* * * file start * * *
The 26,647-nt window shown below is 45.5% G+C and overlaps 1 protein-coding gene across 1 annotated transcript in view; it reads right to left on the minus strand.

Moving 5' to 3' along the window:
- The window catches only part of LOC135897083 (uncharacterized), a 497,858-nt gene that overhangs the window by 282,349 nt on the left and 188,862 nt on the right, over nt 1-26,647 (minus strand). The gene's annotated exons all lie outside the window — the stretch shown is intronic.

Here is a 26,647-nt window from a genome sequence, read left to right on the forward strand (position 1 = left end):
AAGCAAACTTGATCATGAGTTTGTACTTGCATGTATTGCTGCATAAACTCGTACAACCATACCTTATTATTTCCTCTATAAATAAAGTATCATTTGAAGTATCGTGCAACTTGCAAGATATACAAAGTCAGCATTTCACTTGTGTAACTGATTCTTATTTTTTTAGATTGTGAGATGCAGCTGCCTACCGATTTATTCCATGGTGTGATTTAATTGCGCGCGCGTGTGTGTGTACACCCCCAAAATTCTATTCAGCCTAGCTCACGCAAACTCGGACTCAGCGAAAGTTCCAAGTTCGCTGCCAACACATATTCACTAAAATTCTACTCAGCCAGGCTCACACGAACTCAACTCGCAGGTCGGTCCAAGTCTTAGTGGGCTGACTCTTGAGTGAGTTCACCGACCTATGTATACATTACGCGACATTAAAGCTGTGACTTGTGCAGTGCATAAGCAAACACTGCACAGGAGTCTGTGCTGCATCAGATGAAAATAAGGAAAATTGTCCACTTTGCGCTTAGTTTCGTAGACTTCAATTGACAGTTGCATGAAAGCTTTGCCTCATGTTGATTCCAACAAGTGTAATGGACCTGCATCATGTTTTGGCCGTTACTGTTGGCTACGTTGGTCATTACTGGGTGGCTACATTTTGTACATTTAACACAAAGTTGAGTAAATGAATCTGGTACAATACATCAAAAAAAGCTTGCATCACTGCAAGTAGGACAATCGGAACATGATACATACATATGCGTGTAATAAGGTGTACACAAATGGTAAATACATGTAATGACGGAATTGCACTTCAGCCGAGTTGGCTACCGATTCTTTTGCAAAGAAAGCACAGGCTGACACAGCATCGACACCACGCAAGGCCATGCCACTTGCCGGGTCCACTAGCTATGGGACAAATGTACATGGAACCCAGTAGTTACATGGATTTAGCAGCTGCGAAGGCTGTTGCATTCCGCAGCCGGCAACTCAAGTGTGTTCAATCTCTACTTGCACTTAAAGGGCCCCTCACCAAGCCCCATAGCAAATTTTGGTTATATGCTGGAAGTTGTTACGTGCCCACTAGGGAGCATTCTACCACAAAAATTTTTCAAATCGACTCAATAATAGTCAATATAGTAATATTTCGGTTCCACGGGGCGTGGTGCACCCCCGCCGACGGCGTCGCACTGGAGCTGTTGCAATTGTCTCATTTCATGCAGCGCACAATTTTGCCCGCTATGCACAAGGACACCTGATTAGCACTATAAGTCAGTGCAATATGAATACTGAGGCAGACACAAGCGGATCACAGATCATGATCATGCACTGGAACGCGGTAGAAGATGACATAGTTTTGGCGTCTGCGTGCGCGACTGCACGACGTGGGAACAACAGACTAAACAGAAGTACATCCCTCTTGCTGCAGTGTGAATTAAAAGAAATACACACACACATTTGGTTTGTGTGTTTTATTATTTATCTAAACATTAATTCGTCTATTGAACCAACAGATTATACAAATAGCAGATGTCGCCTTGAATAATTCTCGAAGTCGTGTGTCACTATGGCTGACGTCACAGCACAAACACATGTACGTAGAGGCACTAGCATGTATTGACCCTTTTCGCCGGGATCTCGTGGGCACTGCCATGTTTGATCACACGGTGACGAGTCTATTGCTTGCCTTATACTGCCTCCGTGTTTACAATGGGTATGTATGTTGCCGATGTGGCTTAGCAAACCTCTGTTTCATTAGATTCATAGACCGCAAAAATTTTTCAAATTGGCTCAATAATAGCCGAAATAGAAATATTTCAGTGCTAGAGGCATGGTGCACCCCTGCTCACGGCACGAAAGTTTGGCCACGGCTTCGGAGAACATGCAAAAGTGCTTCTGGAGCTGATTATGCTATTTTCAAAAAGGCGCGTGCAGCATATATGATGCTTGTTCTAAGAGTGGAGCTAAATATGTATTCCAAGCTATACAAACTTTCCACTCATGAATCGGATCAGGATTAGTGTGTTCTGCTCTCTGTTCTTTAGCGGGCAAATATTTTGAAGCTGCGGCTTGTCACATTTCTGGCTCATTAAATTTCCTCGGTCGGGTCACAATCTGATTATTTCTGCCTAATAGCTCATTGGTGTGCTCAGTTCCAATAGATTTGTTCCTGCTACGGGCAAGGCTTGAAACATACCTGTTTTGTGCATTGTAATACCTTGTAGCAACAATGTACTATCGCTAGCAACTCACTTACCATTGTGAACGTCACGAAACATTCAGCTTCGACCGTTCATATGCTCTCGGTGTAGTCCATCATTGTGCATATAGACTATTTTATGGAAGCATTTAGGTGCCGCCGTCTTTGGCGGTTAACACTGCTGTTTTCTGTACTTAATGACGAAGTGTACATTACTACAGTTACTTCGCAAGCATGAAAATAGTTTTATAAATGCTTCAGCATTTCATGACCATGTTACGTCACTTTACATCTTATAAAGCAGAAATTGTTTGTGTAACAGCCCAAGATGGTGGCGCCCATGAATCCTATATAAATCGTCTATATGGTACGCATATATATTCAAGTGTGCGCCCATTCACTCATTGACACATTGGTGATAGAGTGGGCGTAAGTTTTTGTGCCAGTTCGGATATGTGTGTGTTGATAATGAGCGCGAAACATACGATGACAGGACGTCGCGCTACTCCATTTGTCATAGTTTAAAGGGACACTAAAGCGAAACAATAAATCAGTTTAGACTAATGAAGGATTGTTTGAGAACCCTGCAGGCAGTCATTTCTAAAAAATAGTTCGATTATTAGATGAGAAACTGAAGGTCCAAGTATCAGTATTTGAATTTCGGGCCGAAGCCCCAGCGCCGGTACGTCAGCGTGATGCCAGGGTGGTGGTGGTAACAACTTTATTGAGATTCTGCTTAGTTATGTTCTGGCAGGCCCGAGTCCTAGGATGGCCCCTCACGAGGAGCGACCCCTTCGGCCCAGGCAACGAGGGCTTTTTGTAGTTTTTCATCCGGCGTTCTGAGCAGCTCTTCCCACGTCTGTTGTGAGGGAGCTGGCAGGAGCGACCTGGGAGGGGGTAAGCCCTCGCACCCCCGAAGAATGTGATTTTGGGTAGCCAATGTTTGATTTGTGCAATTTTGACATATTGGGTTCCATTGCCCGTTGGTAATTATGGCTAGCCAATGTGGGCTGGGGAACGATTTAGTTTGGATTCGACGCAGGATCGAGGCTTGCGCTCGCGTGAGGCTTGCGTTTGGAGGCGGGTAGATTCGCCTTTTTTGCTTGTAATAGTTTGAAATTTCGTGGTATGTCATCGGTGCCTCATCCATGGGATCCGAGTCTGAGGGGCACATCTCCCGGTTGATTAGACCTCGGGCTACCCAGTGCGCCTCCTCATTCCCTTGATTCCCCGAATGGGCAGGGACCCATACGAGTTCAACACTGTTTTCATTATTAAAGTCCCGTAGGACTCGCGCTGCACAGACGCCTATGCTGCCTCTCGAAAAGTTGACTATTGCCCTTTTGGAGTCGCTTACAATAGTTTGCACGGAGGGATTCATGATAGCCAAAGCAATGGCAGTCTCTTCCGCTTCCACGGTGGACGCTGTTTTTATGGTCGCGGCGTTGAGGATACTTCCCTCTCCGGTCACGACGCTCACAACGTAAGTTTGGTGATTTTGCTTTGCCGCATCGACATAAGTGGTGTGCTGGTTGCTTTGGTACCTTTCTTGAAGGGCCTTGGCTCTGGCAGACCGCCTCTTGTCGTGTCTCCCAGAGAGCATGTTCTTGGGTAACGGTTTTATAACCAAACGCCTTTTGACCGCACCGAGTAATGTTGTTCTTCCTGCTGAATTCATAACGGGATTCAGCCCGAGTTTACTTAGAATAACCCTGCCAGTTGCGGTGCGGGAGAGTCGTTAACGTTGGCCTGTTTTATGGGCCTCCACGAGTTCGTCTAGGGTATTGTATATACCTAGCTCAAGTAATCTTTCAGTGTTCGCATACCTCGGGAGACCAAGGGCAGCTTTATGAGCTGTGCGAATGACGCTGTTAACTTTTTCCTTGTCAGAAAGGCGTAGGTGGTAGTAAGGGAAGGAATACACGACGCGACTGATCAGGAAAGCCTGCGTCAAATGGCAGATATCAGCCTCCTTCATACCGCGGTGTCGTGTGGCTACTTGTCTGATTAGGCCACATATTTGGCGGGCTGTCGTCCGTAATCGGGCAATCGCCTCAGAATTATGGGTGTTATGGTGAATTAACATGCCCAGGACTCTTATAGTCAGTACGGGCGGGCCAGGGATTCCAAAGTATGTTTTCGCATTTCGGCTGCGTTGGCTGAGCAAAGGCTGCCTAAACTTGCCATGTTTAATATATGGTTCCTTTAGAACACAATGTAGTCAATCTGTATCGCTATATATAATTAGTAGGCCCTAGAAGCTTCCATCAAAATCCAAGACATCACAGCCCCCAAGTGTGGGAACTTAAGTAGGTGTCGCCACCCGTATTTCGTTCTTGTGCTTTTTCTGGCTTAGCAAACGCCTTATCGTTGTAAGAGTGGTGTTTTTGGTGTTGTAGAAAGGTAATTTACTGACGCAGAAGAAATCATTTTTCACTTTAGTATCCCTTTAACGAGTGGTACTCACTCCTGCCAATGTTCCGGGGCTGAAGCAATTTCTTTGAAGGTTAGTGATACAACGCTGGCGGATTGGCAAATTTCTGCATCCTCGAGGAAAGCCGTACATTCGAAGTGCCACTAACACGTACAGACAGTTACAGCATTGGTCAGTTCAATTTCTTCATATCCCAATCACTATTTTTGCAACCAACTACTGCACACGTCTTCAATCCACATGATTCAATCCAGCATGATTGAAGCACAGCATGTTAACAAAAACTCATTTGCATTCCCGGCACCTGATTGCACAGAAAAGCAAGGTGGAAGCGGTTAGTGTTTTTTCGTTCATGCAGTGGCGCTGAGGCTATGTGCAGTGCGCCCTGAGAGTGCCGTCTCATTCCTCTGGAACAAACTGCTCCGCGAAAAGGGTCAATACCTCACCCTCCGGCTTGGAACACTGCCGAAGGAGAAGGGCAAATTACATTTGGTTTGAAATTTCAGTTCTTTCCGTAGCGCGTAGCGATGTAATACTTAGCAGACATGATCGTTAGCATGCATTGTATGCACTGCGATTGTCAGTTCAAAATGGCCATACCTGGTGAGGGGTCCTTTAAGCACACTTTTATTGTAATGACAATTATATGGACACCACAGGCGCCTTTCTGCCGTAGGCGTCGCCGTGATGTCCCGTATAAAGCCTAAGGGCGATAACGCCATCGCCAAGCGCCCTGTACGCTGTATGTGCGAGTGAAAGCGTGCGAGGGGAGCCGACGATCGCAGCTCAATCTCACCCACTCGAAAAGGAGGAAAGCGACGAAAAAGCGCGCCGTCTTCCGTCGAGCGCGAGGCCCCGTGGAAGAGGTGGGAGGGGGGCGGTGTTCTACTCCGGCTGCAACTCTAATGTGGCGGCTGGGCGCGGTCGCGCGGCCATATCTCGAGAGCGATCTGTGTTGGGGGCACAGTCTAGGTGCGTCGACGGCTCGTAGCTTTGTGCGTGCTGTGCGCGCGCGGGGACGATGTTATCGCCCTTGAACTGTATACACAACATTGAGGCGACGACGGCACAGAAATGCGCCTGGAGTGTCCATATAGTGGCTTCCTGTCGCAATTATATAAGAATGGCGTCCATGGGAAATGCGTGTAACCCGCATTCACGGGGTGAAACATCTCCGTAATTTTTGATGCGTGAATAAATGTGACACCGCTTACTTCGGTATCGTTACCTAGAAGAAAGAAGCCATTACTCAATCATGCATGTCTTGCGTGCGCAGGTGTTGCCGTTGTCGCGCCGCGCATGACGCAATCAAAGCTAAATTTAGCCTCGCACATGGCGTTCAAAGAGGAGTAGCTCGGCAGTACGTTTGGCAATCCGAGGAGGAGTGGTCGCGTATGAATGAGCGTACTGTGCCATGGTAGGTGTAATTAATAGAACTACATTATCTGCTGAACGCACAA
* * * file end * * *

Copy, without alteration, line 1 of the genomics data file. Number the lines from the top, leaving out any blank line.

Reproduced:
The 26,647-nt window shown below is 45.5% G+C and overlaps 1 protein-coding gene across 1 annotated transcript in view; it reads right to left on the minus strand.